Don't you sometimes wonder why you have never been taught to break words in your English lessons? Basically it's because the rules are different in English and don't follow a pattern like in Portuguese. In some cases we might break a word between syllables just like we do in Portuguese (but again, syllables don't always follow the same pattern!)
Ex: napkin (nap-kin)
cabin (cab-in)-- you see what I mean? (in this case the first vowel is short, so you should break it after the consonant!)
mistake (mis-take) and not mis-ta-ke as we would probably break in Portuguese.
To make matters worse, we should hyphenate between prefix and root or between root and suffix:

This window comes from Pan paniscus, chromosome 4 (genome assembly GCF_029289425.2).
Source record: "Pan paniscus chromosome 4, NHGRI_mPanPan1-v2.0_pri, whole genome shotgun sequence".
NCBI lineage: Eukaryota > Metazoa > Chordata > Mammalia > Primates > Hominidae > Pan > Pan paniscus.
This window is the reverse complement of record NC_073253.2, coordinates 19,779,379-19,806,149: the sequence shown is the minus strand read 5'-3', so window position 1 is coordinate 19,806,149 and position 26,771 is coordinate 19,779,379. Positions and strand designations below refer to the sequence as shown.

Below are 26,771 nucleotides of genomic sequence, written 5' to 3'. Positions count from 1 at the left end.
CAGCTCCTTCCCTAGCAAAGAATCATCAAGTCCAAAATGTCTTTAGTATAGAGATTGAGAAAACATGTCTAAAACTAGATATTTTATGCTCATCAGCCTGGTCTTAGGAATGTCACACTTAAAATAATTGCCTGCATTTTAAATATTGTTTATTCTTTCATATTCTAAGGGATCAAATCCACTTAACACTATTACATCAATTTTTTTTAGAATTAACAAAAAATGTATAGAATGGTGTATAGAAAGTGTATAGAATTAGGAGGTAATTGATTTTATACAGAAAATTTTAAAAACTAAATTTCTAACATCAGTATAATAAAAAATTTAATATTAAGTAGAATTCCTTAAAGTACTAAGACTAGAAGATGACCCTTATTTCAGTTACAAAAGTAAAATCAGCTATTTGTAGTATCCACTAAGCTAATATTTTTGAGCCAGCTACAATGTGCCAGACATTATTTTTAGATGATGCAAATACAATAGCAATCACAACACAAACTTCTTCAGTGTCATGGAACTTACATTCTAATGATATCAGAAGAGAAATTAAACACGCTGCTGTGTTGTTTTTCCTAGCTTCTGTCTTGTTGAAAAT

An -ing may be carried over to the next line:
But -al, -ly and -ed endings should not be carried over to the next line:
merged (not: merg-ed)
You can hyphenate self-satisfied, but you can't hyphenate selfless (self-less is wrong).
For the reasons stated above, not many people care to learn the rules; they simply consult a dictionary for syllabication (yeah! That's what it's called!)
Hope it has been useful!
See you soon!
Breaking the ice
2 months ago